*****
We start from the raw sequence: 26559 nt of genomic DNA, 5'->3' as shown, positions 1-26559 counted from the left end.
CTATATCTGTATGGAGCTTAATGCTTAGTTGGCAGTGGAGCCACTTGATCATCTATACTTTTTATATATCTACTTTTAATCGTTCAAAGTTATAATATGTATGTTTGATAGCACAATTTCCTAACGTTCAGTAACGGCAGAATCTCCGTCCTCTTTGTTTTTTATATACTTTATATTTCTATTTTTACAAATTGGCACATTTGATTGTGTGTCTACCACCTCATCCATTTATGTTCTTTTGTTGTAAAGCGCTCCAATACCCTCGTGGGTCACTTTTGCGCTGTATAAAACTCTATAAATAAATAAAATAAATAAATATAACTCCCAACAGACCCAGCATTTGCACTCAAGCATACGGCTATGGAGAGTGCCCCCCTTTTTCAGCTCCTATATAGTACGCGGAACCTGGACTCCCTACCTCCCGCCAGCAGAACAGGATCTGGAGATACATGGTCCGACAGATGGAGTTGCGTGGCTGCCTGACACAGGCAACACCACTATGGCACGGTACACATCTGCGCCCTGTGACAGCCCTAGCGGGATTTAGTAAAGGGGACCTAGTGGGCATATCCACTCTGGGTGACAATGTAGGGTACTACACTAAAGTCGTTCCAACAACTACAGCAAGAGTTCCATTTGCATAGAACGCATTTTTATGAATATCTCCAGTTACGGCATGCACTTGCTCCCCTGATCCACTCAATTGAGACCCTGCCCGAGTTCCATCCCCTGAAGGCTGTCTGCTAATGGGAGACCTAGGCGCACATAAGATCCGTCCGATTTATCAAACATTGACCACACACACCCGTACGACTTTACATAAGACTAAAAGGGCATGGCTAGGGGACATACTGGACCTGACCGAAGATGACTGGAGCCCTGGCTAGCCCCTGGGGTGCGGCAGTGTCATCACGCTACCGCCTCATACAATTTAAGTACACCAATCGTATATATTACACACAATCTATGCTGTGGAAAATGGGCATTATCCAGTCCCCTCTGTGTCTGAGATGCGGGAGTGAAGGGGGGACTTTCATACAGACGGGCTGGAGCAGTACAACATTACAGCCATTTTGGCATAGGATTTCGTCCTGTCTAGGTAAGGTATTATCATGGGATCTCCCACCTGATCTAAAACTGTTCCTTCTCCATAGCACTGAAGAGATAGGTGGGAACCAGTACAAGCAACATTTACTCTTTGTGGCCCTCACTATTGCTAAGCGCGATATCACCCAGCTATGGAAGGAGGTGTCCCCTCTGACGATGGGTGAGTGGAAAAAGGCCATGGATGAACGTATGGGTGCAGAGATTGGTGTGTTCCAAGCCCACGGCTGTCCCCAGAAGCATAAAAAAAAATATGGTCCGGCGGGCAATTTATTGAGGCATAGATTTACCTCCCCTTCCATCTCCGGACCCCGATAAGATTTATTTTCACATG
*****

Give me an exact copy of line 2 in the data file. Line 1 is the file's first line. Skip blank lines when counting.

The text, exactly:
CTATATCTGTATGGAGCTTAATGCTTAGTTGGCAGTGGAGCCACTTGATCATCTATACTTTTTATATATCTACTTTTAATCGTTCAAAGTTATAATATGTATGTTTGATAGCACAATTTCCTAACGTTCAGTAACGGCAGAATCTCCGTCCTCTTTGTTTTTTATATACTTTATATTTCTATTTTTACAAATTGGCACATTTGATTGTGTGTCTACCACCTCATCCATTTATGTTCTTTTGTTGTAAAGCGCTCCAATACCCTCGTGGGTCACTTTTGCGCTGTATAAAACTCTATAAATAAATAAAATAAATAAATATAACTCCCAACAGACCCAGCATTTGCACTCAAGCATACGGCTATGGAGAGTGCCCCCCTTTTTCAGCTCCTATATAGTACGCGGAACCTGGACTCCCTACCTCCCGCCAGCAGAACAGGATCTGGAGATACATGGTCCGACAGATGGAGTTGCGTGGCTGCCTGACACAGGCAACACCACTATGGCACGGTACACATCTGCGCCCTGTGACAGCCCTAGCGGGATTTAGTAAAGGGGACCTAGTGGGCATATCCACTCTGGGTGACAATGTAGGGTACTACACTAAAGTCGTTCCAACAACTACAGCAAGAGTTCCATTTGCATAGAACGCATTTTTATGAATATCTCCAGTTACGGCATGCACTTGCTCCCCTGATCCACTCAATTGAGACCCTGCCCGAGTTCCATCCCCTGAAGGCTGTCTGCTAATGGGAGACCTAGGCGCACATAAGATCCGTCCGATTTATCAAACATTGACCACACACACCCGTACGACTTTACATAAGACTAAAAGGGCATGGCTAGGGGACATACTGGACCTGACCGAAGATGACTGGAGCCCTGGCTAGCCCCTGGGGTGCGGCAGTGTCATCACGCTACCGCCTCATACAATTTAAGTACACCAATCGTATATATTACACACAATCTATGCTGTGGAAAATGGGCATTATCCAGTCCCCTCTGTGTCTGAGATGCGGGAGTGAAGGGGGGACTTTCATACAGACGGGCTGGAGCAGTACAACATTACAGCCATTTTGGCATAGGATTTCGTCCTGTCTAGGTAAGGTATTATCATGGGATCTCCCACCTGATCTAAAACTGTTCCTTCTCCATAGCACTGAAGAGATAGGTGGGAACCAGTACAAGCAACATTTACTCTTTGTGGCCCTCACTATTGCTAAGCGCGATATCACCCAGCTATGGAAGGAGGTGTCCCCTCTGACGATGGGTGAGTGGAAAAAGGCCATGGATGAACGTATGGGTGCAGAGATTGGTGTGTTCCAAGCCCACGGCTGTCCCCAGAAGCATAAAAAAAAATATGGTCCGGCGGGCAATTTATTGAGGCATAGATTTACCTCCCCTTCCATCTCCGGACCCCGATAAGATTTATTTTCACATG